Raymond Thompson credits Sutcliff with "some of the finest contemporary recreations of the Arthurian story" and names these seven works. The first two are also part of the Eagle of the Ninth series (above) that attempt to depict Arthur as an actual historical figure.
King Arthur Stories: Three books in one (1999), or The King Arthur Trilogy (2007), is an omnibus edition of the Arthurian Trilogy (1979 to 1981).
Other children's novels
- The Chronicles of Robin Hood (Oxford, 1950), illus. C. Walter Hodges -- Sutcliff's first published book
- The Queen Elizabeth Story (1950) illus. C. Walter Hodges
- The Armourer's House (1951) illus. C. Walter Hodges
- Brother Dusty-Feet (1952), illus. by C. Walter Hodges
- Simon (1953), illus. Richard Kennedy, cover art by William Stobbs; set during the 17th-century English Civil War
- Outcast (1955), illus. Richard Kennedy
- Warrior Scarlet (1958), illus. Charles Keeping
- Knight's Fee (1960), illus. Charles Keeping
- Bridge Builders (1960), illus. Douglas Relf, about the building of Hadrian's Wall. Originally published as a short story in Another Six (Another 6): Stories by Richard Armstrong, William Mayne, Noel Streatfeild, Patricia Lynch, A. Philippa Pearce, Rosemary Sutcliff. UK: Blackwell, 1959.
- Beowulf: Dragonslayer (1961) illus. Charles Keeping; retells the Beowulf story
- The Hound of Ulster (1963), illus. Victor Ambrus; retells the story of Cúchulainn
- The Mark of the Horse Lord (1965), illus. Charles Keeping;
- The Chief's Daughter (1967), illus. Victor Ambrus;
- The High Deeds of Finn MacCool (1967), illus. Michael Charleton
- A Circlet of Oak Leaves (1968), illus. Victor Ambrus
- The Witch's Brat (1970), illus. Richard Lebenson
- The Truce of the Games (1971), illus. Victor Ambrus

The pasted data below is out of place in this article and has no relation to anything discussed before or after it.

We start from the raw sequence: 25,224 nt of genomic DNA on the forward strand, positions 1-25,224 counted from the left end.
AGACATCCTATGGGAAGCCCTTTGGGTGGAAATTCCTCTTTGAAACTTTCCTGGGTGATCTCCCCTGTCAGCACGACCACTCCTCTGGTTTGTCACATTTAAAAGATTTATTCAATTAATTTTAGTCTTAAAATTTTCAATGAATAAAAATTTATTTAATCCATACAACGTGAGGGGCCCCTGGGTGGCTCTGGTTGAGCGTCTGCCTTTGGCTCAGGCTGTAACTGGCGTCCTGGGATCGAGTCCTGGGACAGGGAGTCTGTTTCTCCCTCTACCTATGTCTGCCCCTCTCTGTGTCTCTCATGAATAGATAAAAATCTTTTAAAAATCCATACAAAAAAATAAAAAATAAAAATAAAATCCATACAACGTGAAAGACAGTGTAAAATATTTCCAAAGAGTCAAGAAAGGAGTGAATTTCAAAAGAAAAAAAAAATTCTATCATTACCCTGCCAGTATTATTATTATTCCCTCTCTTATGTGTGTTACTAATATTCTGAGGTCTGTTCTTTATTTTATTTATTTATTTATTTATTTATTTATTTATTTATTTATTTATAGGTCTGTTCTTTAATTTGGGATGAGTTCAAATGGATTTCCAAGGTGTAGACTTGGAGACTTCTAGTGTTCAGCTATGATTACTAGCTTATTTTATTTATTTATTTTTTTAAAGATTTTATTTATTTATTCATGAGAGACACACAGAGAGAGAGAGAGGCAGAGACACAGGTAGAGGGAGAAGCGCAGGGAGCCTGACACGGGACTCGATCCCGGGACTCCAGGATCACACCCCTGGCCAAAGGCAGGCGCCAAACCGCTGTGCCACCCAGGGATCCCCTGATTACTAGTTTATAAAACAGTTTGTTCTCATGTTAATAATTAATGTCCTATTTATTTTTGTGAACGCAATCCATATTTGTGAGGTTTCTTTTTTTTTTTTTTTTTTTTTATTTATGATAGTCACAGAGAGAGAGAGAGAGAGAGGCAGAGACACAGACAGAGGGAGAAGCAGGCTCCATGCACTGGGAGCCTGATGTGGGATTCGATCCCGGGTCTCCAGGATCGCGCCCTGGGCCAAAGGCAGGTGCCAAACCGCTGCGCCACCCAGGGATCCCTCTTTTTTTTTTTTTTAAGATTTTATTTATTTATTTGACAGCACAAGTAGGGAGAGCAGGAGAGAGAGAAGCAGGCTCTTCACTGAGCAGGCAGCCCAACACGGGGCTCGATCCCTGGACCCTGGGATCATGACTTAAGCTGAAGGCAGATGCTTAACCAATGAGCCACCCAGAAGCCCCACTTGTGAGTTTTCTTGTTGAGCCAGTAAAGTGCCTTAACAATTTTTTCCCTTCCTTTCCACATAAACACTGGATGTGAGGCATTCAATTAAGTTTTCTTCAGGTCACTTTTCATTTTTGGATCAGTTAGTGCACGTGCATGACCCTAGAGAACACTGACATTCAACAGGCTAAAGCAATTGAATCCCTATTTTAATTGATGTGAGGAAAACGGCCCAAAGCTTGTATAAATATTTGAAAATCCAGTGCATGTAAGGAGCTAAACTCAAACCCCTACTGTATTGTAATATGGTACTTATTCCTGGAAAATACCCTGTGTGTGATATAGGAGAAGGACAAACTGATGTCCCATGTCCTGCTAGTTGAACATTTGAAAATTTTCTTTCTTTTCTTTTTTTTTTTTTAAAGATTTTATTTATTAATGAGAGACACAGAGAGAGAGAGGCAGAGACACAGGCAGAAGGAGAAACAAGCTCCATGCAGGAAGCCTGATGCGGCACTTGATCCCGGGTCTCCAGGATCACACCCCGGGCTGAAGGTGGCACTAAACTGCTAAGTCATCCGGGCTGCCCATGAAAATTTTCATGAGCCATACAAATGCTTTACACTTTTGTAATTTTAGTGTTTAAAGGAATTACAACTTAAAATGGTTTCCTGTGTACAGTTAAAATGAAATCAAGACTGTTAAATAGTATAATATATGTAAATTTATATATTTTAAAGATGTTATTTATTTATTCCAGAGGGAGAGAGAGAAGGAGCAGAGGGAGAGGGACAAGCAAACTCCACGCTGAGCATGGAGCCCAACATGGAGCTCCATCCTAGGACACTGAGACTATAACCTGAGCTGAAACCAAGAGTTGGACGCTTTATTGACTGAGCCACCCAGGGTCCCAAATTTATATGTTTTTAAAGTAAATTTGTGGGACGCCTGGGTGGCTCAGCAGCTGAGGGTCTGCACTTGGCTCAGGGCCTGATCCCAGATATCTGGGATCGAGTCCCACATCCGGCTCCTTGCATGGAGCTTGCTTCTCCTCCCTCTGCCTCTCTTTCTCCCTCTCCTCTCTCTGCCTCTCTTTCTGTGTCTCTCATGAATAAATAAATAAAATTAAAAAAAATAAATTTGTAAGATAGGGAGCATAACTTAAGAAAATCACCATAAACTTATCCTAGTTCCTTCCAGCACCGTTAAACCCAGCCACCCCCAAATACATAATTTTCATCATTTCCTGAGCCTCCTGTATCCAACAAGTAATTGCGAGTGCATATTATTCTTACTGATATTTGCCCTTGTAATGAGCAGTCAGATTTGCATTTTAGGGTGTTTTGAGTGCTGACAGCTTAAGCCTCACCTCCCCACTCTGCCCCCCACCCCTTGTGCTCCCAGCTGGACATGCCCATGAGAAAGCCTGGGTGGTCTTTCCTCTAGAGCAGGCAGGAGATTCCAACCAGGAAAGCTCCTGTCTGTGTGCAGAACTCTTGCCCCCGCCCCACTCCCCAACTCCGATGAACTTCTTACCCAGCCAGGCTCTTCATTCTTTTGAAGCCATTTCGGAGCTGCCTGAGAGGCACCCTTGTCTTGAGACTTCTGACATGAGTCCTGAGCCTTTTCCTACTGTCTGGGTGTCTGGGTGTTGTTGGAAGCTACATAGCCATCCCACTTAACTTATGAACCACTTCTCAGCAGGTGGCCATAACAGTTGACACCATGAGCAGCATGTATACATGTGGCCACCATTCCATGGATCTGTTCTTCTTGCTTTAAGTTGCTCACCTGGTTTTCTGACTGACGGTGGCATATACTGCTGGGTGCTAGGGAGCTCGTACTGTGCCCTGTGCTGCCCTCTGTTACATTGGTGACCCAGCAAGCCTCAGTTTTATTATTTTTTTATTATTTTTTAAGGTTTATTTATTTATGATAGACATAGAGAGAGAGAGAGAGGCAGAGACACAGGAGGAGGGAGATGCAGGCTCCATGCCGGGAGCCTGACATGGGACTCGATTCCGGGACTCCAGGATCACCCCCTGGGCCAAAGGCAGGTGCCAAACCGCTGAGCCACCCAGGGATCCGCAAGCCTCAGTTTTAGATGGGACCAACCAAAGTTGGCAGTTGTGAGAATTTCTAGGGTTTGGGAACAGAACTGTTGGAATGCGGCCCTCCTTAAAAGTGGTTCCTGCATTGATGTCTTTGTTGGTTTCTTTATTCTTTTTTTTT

- Heather, Oak, and Olive (1972), illus. Victor Ambrus; a collection of three dramatic stories: "The Chief's Daughter", "A Circlet of Oak Leaves", and "A Crown of Wild Olive" (originally published as "The Truce of the Games")
- The Capricorn Bracelet (1973), illus. Charles Keeping (later, Richard Cuffari); six stories, linked by a Roman armilla (military decoration), that originated as radio scripts[b]
- The Changeling (1974), illus. Victor Ambrus
- We Lived in Drumfyvie (1975), by Sutcliff and Margaret Lyford-Pike. "The authors combine their talents to recreate 700 years in the life of an imaginary Scottish burgh. The folk of Drumfyvie tell their own stories. "
- Blood Feud (1976), illus. Charles Keeping. Adapted as a TV movie in 1990, titled Sea Dragon.
- Sun Horse, Moon Horse (1977), illus. Shirley Felts
- Shifting Sands (1977), illus. Laslzo Acs
- Song for a Dark Queen (1978); retells the story of Queen Boudica
- Eagle's Egg (1981), illus. Victor Ambrus
- Bonnie Dundee (1983), the story of John Graham, 1st Viscount of Dundee, and the Jacobite rising of 1689
- Flame-coloured Taffeta (1986), illus. Rachel Birkett
- The Roundabout Horse (1986) illus. Alan Marks
- A Little Dog Like You (1987) illus. Jane Johnson
- The Best of Rosemary Sutcliff (1987), illus. Charles Keeping -- omnibus edition of Warrior Scarlet, The Mark of the Horse Lord, and Knight's Fee (1958-1965)
- The Minstrel and the Dragon Pup (1993, posthumous), illus. by Emma Chichester Clark; also serialised in Cricket
- Black Ships Before Troy (1993, posth.), illus. Alan Lee; retells the Iliad story; also serialised in Cricket
- Chess-Dream in a Garden (1993, posth.), illus. Ralph Thompson A fantasy for children inspired by the Lewis Chessmen.
- The Wanderings of Odysseus (1995, posth.), illus. Alan Lee; retells the Odyssey story
Novels for adults
Plays and screenplays
- The New Laird. Radio play (BBC Schools Radio series Stories from Scottish History). Broadcast 7 May 1966.
- Ghost Story. Screenplay with Stephen Weeks and Philip Norman, 1975.
- Mary Bedell. Stage play. Produced London, 1986.
- The Eagle of the Ninth. Stage play with Mary Rensten.
- History is People. A paper distributed at a conference on Children's Literature in Education, Exeter, England, 1971. Reprinted in Children and Literature: Views and Reviews, edited by Virginia Haviland, pp. 305-312 Scott, Foresman 1973, pp. 305-312
- "Combined Ops." Junior Bookshelf 24 (July 1960):121-27. Reprinted in Egoff, Only Connect: Readings on children's literature, 1st ed., pp. 244-48; 2d ed., pp. 284-88. Describes the process of writing Eagle of the Ninth and The Lantern Bearers.